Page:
Artery for goods ranging from coal to oil to grain closed in wake of historic rainfalls.
The Tennessee River is closed to all commercial vessel traffic as higher-than-normal rainfall cause flooding and swift currents along the river.
The U.S. Army Corps of Engineers closed nine locks on the main stem of the river that are used by commercial vessels, said Tennessee Valley Authority (NYSE: TVC) spokesman Scott Brooks. That effectively shuts the 650-mile navigable stretch from Paducah, Kentucky to Knoxville, Tennessee.
Rainfall levels that are triple historical averages across the Tennessee Valley are causing dam spillovers along the Tennessee River, creating high currents, heavy flooding and turbulence.
The TVA said that between five and 12 inches of rain fell over parts of Tennessee last week, causing the severe flooding.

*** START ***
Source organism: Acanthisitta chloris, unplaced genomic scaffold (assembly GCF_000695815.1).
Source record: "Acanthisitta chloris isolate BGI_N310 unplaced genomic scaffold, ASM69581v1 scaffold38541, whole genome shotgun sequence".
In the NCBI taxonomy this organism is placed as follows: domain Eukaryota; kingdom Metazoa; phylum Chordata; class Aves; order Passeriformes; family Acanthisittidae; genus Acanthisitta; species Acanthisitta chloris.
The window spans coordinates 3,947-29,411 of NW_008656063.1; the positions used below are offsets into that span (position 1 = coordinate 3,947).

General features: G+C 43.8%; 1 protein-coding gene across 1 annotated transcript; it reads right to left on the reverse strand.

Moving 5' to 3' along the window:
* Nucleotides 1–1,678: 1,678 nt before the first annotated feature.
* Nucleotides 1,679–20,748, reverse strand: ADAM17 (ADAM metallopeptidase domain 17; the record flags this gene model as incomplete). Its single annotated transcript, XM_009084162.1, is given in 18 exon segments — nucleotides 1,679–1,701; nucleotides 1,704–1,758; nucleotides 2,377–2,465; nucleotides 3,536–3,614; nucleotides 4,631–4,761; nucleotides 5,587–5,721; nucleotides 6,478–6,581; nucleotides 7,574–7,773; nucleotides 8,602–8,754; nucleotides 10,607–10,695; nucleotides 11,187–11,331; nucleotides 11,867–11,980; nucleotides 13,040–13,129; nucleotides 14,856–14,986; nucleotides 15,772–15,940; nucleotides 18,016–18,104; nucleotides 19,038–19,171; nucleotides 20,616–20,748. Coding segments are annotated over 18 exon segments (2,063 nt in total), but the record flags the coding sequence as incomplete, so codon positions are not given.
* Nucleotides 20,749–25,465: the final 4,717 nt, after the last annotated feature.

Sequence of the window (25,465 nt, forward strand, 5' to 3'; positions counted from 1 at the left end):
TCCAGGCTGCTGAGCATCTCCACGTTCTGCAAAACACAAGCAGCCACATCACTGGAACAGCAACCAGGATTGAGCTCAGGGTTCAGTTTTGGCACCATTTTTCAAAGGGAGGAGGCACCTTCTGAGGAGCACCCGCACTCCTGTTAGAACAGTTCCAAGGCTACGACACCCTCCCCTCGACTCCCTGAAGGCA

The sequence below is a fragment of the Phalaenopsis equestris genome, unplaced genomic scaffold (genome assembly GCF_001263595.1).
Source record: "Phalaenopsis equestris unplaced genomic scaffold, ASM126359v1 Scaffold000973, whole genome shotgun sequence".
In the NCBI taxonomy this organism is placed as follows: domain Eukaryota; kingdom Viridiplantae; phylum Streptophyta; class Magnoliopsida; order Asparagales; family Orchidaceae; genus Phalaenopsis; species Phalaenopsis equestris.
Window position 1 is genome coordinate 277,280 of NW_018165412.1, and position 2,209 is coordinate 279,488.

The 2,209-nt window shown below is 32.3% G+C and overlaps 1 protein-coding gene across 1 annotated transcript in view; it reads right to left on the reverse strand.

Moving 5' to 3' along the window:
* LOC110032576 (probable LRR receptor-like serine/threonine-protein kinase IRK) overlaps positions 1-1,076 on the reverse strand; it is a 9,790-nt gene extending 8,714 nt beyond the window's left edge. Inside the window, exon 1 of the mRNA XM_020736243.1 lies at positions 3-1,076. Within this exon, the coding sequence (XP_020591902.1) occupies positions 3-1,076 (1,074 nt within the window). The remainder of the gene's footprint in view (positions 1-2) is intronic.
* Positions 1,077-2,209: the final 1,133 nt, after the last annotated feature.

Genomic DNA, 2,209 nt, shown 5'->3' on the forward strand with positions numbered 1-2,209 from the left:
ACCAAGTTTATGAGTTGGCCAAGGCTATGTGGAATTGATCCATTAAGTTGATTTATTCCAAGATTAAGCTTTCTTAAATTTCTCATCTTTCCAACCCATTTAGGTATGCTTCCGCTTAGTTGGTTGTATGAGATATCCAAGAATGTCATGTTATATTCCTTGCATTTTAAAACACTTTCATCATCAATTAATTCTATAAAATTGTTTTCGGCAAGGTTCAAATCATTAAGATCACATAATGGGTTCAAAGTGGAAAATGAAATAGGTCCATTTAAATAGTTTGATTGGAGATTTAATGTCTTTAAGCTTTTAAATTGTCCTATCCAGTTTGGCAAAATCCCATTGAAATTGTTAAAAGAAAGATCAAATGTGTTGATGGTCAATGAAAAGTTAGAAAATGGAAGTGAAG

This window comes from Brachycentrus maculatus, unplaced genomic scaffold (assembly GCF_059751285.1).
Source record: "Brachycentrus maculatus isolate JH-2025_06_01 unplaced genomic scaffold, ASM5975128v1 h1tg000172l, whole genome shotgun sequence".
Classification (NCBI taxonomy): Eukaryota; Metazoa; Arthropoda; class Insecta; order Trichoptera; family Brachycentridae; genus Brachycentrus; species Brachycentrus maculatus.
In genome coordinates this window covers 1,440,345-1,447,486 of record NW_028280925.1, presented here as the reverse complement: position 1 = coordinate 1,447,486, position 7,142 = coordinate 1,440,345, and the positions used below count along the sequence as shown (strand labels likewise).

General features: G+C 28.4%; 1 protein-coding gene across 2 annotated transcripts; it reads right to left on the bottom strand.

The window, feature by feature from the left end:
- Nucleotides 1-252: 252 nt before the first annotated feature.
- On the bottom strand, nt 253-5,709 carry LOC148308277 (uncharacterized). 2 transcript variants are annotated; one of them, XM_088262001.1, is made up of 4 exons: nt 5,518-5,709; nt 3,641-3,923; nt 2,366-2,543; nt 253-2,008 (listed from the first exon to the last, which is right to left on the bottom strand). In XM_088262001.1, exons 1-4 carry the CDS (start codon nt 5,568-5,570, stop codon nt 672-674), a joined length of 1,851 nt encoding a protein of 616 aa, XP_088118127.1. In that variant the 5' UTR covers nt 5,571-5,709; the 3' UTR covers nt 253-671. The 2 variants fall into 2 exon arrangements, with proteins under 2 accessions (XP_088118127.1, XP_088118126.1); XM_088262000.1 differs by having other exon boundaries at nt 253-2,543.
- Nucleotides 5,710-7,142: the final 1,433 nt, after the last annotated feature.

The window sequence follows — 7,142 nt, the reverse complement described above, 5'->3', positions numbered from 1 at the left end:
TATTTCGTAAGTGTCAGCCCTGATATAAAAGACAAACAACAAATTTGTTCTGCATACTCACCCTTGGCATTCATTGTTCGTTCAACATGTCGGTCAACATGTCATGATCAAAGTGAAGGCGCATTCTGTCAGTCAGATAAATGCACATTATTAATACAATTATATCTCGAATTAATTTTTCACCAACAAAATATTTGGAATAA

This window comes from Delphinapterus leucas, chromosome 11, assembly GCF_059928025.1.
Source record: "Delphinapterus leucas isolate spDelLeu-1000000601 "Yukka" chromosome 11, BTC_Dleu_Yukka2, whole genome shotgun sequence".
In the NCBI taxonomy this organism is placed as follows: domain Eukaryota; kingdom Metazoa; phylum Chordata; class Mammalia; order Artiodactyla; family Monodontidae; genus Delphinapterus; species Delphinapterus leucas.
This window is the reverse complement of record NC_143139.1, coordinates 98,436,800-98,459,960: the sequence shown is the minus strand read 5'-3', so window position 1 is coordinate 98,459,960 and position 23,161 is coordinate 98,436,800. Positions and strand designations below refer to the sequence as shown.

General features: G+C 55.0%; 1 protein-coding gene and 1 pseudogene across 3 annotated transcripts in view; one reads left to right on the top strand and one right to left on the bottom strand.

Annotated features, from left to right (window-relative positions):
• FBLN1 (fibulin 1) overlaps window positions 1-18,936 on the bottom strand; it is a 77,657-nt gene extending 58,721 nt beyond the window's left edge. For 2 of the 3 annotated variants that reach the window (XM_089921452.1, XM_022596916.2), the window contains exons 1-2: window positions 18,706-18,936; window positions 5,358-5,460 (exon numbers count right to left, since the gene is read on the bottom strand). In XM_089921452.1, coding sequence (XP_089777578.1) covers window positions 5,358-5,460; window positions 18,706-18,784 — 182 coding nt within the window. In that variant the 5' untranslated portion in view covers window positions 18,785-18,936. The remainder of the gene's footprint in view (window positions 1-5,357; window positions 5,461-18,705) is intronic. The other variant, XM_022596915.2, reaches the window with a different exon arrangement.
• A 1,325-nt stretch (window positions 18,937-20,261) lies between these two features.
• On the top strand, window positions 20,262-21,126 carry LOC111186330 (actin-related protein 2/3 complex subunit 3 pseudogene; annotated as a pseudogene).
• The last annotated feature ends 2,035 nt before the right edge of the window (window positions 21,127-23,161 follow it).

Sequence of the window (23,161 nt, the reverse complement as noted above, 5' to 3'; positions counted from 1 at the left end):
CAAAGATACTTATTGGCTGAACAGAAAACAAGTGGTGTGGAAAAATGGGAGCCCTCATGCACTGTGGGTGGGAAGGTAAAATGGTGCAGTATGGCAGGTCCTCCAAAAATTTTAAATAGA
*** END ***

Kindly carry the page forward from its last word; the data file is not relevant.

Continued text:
Brooks said the Pickwick and Kentucky locks at the mouth of the Tennessee River are at record levels. The Tennessee River has not seen flooding like this since 2010, Brooks said.
The Corps is waiting for the “flows to go down,” Brooks said. “We’re dealing with a large volume of water.”
The TVA, which manages navigation on the river, said “barge traffic is practically at a standstill” all the way down to the Mississippi River due to the flooding. Until the high waters recede, barges will likely be idle for several days, the TVA said.
The U.S. Coast Guard said that at the Chickamauga lock one downbound and two upbound barges are halted due to the closures.
Among companies potentially affected by the flooding are Westlake Chemical (NYSE: WLK), which has a major chemical plant at Calvert City, Kentucky and Seacor Marine Holdings (NYSE: SMHI), which provides barge towing service along the Tennessee River. The companies declined comment on operations along the Tennessee River.
The Corps said some 35.7 million tons of commodities were moved on the Tennessee River during 2017, a 10 percent drop from the year earlier.
Coal volumes shipped along the river have fallen 37 percent since 2013 as the TVA reduces its dependence on coal-fired electricity generation.
Tennesse could catch a break from the wet weather with forecasts showing dry conditions through Wednesday, according to SONAR’s new weather layer.